does nothing. If it does not exist, the transaction is printed to stdout.

## Syncing a CSV file

If you have a CSV file, you may also be able to import it using a recent
(installed via source) version of ledger-autosync. ledger-autosync can currently
process CSV files as provided by Paypal, Amazon, or Mint. You can process the
CSV file as follows:

ledger-autosync /path/to/file.csv -a Assets:Paypal

With Amazon and Paypal CSV files, each row includes a unique identifier, so
ledger-autosync will be able to deduplicate against any previously imported
entries in your ledger files.

With Mint, a unique identifier based on the data in the row is generated and
stored. If future downloads contain identical rows, they will be deduplicated.
This method is probably not as robust as a method based on unique ids, but Mint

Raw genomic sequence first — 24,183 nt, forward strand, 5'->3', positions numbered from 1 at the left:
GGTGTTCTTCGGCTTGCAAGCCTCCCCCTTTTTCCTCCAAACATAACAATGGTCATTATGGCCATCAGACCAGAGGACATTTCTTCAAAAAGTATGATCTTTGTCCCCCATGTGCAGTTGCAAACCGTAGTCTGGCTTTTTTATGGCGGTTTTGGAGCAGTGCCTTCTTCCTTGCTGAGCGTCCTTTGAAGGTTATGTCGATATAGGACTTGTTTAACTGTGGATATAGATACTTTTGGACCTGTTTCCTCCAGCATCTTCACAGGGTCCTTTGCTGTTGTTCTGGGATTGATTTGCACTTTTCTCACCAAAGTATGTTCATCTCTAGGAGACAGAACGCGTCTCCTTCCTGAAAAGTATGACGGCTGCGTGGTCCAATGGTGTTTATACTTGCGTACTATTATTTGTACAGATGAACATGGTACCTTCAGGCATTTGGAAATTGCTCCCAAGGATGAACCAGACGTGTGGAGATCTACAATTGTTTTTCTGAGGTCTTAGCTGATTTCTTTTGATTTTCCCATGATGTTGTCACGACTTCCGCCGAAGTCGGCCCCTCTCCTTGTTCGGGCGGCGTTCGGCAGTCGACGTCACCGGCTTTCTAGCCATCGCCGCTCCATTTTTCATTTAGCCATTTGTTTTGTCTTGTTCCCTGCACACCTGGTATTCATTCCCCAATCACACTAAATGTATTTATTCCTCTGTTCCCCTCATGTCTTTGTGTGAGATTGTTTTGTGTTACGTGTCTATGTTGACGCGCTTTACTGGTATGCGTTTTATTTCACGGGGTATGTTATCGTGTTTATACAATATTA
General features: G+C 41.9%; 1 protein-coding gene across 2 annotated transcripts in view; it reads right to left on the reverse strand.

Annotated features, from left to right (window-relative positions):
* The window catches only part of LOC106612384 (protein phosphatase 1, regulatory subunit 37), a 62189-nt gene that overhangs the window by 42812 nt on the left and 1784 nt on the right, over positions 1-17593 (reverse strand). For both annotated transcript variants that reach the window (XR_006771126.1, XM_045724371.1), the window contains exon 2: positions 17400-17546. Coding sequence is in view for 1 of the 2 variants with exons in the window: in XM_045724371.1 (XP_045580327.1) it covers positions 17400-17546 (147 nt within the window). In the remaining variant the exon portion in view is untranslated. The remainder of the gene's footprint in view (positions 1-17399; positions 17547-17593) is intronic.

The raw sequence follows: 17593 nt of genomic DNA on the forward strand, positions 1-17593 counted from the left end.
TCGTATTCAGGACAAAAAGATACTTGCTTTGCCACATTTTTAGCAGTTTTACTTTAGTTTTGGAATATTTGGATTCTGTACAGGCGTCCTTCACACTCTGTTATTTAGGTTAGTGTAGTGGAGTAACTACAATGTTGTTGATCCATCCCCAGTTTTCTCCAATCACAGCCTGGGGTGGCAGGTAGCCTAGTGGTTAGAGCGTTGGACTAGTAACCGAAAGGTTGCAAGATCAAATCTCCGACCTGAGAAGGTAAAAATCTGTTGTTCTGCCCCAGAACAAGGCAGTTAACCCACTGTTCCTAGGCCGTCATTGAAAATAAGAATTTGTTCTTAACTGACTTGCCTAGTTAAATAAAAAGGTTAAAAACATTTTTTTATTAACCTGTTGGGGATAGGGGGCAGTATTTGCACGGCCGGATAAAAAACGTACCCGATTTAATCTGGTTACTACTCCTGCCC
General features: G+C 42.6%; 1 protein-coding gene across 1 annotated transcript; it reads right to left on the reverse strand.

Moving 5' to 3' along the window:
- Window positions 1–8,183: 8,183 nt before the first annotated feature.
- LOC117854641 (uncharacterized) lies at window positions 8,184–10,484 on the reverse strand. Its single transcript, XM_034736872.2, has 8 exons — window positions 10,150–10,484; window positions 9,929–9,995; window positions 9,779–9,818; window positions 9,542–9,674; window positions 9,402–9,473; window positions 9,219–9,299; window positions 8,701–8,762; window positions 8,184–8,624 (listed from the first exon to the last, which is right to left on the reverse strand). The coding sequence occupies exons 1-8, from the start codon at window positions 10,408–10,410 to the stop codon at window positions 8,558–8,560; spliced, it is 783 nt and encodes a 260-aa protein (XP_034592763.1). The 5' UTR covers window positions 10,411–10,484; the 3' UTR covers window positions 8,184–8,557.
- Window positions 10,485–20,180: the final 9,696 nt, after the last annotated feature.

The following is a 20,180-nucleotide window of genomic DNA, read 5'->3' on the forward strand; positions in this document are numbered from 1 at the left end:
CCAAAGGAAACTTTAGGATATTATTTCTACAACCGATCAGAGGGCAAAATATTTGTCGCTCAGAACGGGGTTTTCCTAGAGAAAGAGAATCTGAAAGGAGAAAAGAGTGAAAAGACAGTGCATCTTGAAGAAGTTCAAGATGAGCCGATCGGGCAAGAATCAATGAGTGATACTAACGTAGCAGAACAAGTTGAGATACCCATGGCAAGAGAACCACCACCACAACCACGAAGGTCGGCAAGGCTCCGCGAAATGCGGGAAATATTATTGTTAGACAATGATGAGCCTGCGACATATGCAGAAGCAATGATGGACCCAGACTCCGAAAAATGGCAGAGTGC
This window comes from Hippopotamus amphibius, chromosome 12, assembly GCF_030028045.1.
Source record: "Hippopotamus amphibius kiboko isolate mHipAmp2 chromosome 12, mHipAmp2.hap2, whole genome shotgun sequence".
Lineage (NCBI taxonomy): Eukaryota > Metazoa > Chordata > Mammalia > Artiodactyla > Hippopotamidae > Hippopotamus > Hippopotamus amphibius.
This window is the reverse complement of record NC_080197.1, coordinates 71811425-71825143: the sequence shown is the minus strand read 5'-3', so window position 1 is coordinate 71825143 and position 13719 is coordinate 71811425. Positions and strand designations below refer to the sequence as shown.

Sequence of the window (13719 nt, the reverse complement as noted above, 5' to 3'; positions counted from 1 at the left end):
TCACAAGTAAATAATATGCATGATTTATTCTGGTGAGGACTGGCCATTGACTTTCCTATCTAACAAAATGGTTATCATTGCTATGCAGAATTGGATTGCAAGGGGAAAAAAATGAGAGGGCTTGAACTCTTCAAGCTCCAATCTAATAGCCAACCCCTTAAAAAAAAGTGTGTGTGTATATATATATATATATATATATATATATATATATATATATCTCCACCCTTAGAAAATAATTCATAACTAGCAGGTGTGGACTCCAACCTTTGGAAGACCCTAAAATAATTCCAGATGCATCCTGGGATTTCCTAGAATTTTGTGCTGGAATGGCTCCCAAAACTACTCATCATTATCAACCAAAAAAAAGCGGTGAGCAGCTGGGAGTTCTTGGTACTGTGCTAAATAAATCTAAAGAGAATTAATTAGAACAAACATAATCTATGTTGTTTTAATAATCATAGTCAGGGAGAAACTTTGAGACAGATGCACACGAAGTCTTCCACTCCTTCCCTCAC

does not provide a unique id, and it should be better than nothing. It is likely
to generate false negatives: transactions that seem new, but are in fact old. It
will not generate false negatives: transactions that are not generated because
they seem old.

If you are a developer, you should fine it easy enough to add a new CSV format
to ledger-autosync. See, for example, the `MintConverter` class in the
`ledgerautosync/` file in this repository.

## Assertions

If you supply the `--assertions` flag, ledger-autosync will also print
out valid ledger assertions based on your bank balances at the time of
the sync. These otherwise empty transactions tell ledger that your
balance *should* be something at a given time, and if not, ledger will
fail with an error.

## 401k and investment accounts

If you have a 401k account, ledger-autosync can help you to track the state of
it. You will need OFX files (or an OFX protocol connection as set up by
ofxclient) provided by your 401k.

In general, your 401k account will consist of buy transactions, transfers and
reinvestments. The type will be printed in the payee line after a colon (`:`)

The buy transactions are your contributions to the 401k. These will be printed